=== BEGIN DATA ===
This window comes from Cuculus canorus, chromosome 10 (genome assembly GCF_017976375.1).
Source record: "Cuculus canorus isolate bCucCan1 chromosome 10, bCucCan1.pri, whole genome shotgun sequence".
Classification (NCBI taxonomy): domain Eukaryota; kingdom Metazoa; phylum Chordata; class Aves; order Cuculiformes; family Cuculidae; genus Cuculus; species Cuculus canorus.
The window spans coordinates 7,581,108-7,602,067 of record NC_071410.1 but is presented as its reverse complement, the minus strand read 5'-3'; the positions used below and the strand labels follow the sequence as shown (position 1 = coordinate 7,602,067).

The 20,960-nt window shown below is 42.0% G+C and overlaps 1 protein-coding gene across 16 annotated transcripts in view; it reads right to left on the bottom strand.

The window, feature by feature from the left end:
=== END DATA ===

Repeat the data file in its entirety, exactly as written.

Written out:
This window comes from Cuculus canorus, chromosome 10 (genome assembly GCF_017976375.1).
Source record: "Cuculus canorus isolate bCucCan1 chromosome 10, bCucCan1.pri, whole genome shotgun sequence".
Classification (NCBI taxonomy): domain Eukaryota; kingdom Metazoa; phylum Chordata; class Aves; order Cuculiformes; family Cuculidae; genus Cuculus; species Cuculus canorus.
The window spans coordinates 7,581,108-7,602,067 of record NC_071410.1 but is presented as its reverse complement, the minus strand read 5'-3'; the positions used below and the strand labels follow the sequence as shown (position 1 = coordinate 7,602,067).

The 20,960-nt window shown below is 42.0% G+C and overlaps 1 protein-coding gene across 16 annotated transcripts in view; it reads right to left on the bottom strand.

The window, feature by feature from the left end: